Since the onset of World War One, the US military had been leading the way in the research and development of military application of radiofrequencies, microwave technology, nuclear reactors etc. They were the early leaders, along with Russia, Germany, China, Japan and Britain to develop radiofrequencies, microwaves and nuclear energy reactors, radio towers, radars and other radiofrequencies technology mainly for military use.
Over the years, as they worked with such technologies, US military scientists began to realize that symptoms and ill health among the military personnel involved in radiofrequencies, microwave and other wireless technologies. The Army was extremely concerned that these negative health effects could be an unforeseen the result of these technologies.
To safeguard the well-‐being and health of their personnel, the US Army heavily funded research to verify if such technologies involving radiofrequencies and microwaves actually lead to negative health effects, and if so, to find a way to protect against these effects.
The research project was initiated in 1986 and funded in its first five years by the U.S. Army Walter Reed Army Institute Department of Microwave Engineering.
The project was a large scale effort at the Catholic University of America’s (CUA) Department of Physics. Their researchers were the first to come up with the idea that there was some structural difference between electromagnetic fields that were natural and those that were man-‐made. Man-‐made electromagnetic fields radiate with steady, regular oscillations or pulses with constant frequencies. However, natural electromagnetic fields are highly irregular, with random and mixed frequencies and waveform.
The researchers discovered that man-‐made frequencies had a detrimental, negative effect on biological cells, whereas the natural frequencies did not. They called this natural electromagnetic field with random and mixed frequencies and waveform, “Noise Field”.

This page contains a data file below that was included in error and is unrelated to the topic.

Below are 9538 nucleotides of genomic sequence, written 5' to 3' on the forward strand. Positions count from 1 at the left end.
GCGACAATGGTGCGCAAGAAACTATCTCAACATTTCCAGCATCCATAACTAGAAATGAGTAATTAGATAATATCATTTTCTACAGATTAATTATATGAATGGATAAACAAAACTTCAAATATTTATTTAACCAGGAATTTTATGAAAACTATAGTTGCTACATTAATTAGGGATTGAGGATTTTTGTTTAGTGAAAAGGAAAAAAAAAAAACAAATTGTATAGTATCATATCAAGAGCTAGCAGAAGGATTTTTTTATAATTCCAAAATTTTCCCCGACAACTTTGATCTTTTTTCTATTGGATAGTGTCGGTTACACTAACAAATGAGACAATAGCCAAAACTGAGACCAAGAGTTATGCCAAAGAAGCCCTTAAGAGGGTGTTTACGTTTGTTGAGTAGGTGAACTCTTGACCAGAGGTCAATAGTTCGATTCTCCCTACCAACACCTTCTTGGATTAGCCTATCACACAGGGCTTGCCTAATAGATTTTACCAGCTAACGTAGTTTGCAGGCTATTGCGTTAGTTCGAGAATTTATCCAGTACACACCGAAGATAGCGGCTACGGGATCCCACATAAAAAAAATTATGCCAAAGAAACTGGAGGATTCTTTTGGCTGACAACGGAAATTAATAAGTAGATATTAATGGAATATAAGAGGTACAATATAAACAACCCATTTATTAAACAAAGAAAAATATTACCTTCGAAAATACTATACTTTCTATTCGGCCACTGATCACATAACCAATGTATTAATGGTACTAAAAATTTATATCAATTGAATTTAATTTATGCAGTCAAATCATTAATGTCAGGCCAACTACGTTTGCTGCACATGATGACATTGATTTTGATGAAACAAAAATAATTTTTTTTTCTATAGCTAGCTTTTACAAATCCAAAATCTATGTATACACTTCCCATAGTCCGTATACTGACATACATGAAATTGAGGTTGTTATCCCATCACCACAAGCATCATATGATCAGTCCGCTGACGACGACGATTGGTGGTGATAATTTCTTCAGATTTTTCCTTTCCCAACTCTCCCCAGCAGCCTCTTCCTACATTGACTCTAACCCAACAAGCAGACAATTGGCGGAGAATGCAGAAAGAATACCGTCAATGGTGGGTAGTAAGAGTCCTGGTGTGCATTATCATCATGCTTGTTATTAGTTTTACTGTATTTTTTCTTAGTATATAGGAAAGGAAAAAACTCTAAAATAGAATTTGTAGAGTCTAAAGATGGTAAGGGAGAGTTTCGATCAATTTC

The researchers then found out that when they super-‐imposed a noise field over the man-‐made frequencies, the body’s cells responded normally, and did not go into an alert mode of hardening their membranes. The term, “noise field technology” was coined to describe this phenomenon.
After the initial finding about the Noise Field Technology by the Catholic University of America, other universities were commissioned by The Walter Reed Army Institute of Research. They include University of Washington (Seattle), Columbia University, and some other universities to validate the efficacy of the Noise Field Technology.
Well known universities like Aarhus University (Denmark), University of Western Ontario (Canada) and Zhejiang University (China) have also published their successful experiments using similar Noise Field Technology on cells with damaged DNA.
Dr Henry Lai, during his time with University of Washington (Seattle) was hailed by the scientific community for his research on using Noise Field on cell damaged by EMR. His test method was the Comet Assay.
His experiment protocol was :
1. Rats were exposed to radio frequency radiation
2. The rats’ DNA repair mechanisms were disrupted resulting in formation of DNA fragments
3. An electric field was applied to the DNA to see migration patterns and it was found that damaged DNA produced a “comet tail”
4. Damaged DNA lost their Comet Assay tail when a noise field was superimposed onto the radio frequency radiation.
DNA Patterns (Lai et. al. University of Washington)